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Last updated on October 29, 2023

And even as they did not like to retain God in their knowledge, gave them over to a debased mind, to do those things which are not fitting; being filled with all unrighteousness, sexual immorality, wickedness, covetousness, maliciousness; full of envy, murder, strife, deceit, evil-mindedness; they are whisperers, backbiters, haters of God, violent, proud, boasters, inventors of evil things, disobedient to parents, undiscerning, untrustworthy, unloving, unforgiving, unmerciful; who, knowing the righteous judgment of God, that those who practice such things are deserving of death, not only do the same but also approve of those who practice them.


Romans 1:28-32

This spring, I’ve spent a lot of time gardening. I bought seeds and seedlings and have hydroponics plants and soil plants. Tending to their needs reminds me of God’s original garden. Even back then, God needed a gardener.

So He put Adam and Eve in the Garden of Eden, perfected by His Holiness. No weeds grew up, no invaders contaminated it, and no sin possessed it. God made the first humans, created in His image, the caretakers of His perfect garden.

We all know how this story ended when the serpent deceived Eve, and sin became part of human existence. I look forward to the day when God restores His perfect garden. Sin will no longer crouch at the door of my heart, and I won’t struggle with doing those things that I don’t want to do and not doing the things God created me to do. That is part of our human existence until we enter God’s glory.

Sometimes, nature provides spiritual lessons that speak to my heart about the glory of God. I catch glimpses of God in my earthly garden as I contemplate His future garden in the Kingdom of Heaven.

Recently, I transplanted an orchid that I bought a few years ago. The orchid was not thriving as it could have, and partly out of guilt, I decided to do something to help it enjoy a better life. I’d see blossoming orchids at the nursery and remember my sad orchids just surviving.

I bought soil dedicated to orchids, read about the needs of orchids, put my two plants under a special grow light, and watered them with dedicated orchid food. A few days later, I noticed a lower leaf turning brown and eventually falling off one of my orchids. But I also saw a new leaf popping out, and the appearance of two other healthy leaves had improved.

I thought about my orchid plant. It discarded a “spent” leaf to focus on the still vibrant leaves while using its remaining resources to create a new leaf. Eventually, those healthy leaves will provide the nutrients for the plant to bloom. After all, that’s what God created orchids to do—to produce stunning flowers that capture the eyes of the beholder.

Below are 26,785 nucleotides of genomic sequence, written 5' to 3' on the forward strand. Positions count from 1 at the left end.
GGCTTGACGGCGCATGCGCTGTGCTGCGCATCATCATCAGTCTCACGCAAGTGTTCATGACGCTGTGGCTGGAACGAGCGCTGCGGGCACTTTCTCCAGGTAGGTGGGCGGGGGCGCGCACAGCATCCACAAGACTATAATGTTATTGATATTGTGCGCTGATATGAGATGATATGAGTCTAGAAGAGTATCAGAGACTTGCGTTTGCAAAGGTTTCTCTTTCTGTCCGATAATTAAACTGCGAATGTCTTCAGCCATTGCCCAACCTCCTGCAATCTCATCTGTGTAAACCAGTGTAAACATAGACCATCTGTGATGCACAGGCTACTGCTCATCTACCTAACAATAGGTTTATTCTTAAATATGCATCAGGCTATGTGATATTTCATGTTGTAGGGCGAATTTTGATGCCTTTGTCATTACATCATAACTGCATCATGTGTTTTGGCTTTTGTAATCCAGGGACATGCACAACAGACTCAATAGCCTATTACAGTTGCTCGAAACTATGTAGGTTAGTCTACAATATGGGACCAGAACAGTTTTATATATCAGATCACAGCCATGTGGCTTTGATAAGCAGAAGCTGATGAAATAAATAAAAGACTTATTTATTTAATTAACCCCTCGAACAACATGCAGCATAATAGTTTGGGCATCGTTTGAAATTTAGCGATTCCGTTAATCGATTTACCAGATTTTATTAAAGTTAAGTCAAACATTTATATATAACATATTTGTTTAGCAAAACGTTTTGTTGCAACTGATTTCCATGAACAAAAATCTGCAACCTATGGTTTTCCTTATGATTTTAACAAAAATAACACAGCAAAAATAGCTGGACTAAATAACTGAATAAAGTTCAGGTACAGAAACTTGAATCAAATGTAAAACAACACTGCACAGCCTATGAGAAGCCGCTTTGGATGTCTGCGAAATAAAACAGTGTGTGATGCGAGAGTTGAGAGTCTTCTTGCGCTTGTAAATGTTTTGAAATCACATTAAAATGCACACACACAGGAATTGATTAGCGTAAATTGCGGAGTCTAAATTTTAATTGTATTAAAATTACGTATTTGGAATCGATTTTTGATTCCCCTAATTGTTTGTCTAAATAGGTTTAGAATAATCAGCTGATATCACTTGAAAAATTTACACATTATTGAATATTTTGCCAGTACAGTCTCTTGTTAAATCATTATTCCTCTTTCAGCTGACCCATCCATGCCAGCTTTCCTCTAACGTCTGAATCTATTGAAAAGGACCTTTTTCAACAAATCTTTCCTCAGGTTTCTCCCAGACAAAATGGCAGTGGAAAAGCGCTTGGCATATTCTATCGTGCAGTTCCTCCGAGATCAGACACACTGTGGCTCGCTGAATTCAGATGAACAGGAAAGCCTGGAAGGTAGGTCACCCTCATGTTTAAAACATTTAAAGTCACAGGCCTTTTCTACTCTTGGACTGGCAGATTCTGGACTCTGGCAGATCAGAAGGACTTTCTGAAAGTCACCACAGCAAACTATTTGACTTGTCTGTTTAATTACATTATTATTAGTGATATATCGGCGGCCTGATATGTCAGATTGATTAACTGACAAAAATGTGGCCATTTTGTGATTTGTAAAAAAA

I thought about the leaf the plant discarded. In a symbolic sense. Am I a discarded leaf, a new leaf, or one being renewed? Can God still use me, or do I risk being pulled up? In the body of Christ, we are either thriving or surviving and those that are neither—that’s a scary place to be. As it says in Romans 1:28, “…God gave them over to a debased mind…”

As the days become shorter until Jesus’ return, we must be busy with our Father’s business. We want to feast on His Word, bloom where God plants us and spread His love to those on the brink of a debased mind. Once that happens, God will no longer invest in their redemption. It’s too late for that person, like a dying leaf beyond saving.

Recently, I went to Walmart and bought almost three dozen Dusty Miller plants, not because I’m in love with Dusty Miller plants, but because they were at death’s door. They badly needed watering, and I knew I could save them if I took them home. And that’s what I did. I planted them, and now they are happy plants. As God’s garden caretaker, I rescued them from certain death. A couple of more days, however, and it would have been too late.

We never know how much time we have. We must allow God to be the roots and the vine of our lives. We know our hearts become more rigid the longer we ignore Him. If we wait, it may be too late. Our bad habits become engrained in our everyday lives, and sin, always lurking at the door, takes over our thoughts.

In a metaphorical sense, God can remove us in favor of healthier or new leaves. He wants His followers to do more than survive. He wants them to thrive. If we discard those things that hinder us, we can become all God created us to be in this world and store up treasures for His Glory in the next. Feed on the Gardener’s Word, soak in His Light, and bloom where God plants you.

PRAYER: Dear Heavenly Father, help me to feed off Your Word so that I can spread the ”Good News” while there is still time.

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Published inGod’s Good WorksStories to Treasure

One Comment

  1. MaryAnn Diorio MaryAnn Diorio

    Amen! Thank you, Lorilyn, for this powerful devotional. Blessings to you!

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Lorilyn Roberts